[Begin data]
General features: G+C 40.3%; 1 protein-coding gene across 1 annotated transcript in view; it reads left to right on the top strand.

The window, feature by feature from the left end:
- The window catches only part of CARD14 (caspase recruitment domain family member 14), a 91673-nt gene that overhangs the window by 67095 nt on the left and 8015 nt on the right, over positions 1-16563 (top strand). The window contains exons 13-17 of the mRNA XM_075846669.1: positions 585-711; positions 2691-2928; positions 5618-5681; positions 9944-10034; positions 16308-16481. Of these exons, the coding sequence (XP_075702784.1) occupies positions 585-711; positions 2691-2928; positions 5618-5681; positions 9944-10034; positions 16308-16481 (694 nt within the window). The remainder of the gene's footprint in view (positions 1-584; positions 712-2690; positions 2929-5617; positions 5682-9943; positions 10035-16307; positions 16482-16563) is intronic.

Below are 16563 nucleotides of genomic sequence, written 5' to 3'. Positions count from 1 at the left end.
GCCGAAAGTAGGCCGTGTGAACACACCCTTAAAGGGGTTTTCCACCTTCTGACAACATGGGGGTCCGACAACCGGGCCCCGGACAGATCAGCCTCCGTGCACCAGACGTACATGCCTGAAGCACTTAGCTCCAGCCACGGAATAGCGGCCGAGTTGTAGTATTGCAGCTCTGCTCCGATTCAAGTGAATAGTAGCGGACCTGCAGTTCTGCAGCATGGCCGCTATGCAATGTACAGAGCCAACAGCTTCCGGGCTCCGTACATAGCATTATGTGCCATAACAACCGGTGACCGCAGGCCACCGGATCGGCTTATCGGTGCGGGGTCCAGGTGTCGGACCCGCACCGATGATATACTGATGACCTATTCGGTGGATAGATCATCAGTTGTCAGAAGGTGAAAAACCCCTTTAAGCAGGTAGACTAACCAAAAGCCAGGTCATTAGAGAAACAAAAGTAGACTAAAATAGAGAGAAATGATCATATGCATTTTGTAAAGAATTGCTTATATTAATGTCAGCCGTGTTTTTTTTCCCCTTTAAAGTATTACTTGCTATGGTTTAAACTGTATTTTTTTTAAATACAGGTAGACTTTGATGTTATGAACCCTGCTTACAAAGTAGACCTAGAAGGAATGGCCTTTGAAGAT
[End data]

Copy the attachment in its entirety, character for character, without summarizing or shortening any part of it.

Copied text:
General features: G+C 40.3%; 1 protein-coding gene across 1 annotated transcript in view; it reads left to right on the top strand.

The window, feature by feature from the left end:
- The window catches only part of CARD14 (caspase recruitment domain family member 14), a 91673-nt gene that overhangs the window by 67095 nt on the left and 8015 nt on the right, over positions 1-16563 (top strand). The window contains exons 13-17 of the mRNA XM_075846669.1: positions 585-711; positions 2691-2928; positions 5618-5681; positions 9944-10034; positions 16308-16481. Of these exons, the coding sequence (XP_075702784.1) occupies positions 585-711; positions 2691-2928; positions 5618-5681; positions 9944-10034; positions 16308-16481 (694 nt within the window). The remainder of the gene's footprint in view (positions 1-584; positions 712-2690; positions 2929-5617; positions 5682-9943; positions 10035-16307; positions 16482-16563) is intronic.

Below are 16563 nucleotides of genomic sequence, written 5' to 3'. Positions count from 1 at the left end.
GCCGAAAGTAGGCCGTGTGAACACACCCTTAAAGGGGTTTTCCACCTTCTGACAACATGGGGGTCCGACAACCGGGCCCCGGACAGATCAGCCTCCGTGCACCAGACGTACATGCCTGAAGCACTTAGCTCCAGCCACGGAATAGCGGCCGAGTTGTAGTATTGCAGCTCTGCTCCGATTCAAGTGAATAGTAGCGGACCTGCAGTTCTGCAGCATGGCCGCTATGCAATGTACAGAGCCAACAGCTTCCGGGCTCCGTACATAGCATTATGTGCCATAACAACCGGTGACCGCAGGCCACCGGATCGGCTTATCGGTGCGGGGTCCAGGTGTCGGACCCGCACCGATGATATACTGATGACCTATTCGGTGGATAGATCATCAGTTGTCAGAAGGTGAAAAACCCCTTTAAGCAGGTAGACTAACCAAAAGCCAGGTCATTAGAGAAACAAAAGTAGACTAAAATAGAGAGAAATGATCATATGCATTTTGTAAAGAATTGCTTATATTAATGTCAGCCGTGTTTTTTTTCCCCTTTAAAGTATTACTTGCTATGGTTTAAACTGTATTTTTTTTAAATACAGGTAGACTTTGATGTTATGAACCCTGCTTACAAAGTAGACCTAGAAGGAATGGCCTTTGAAGAT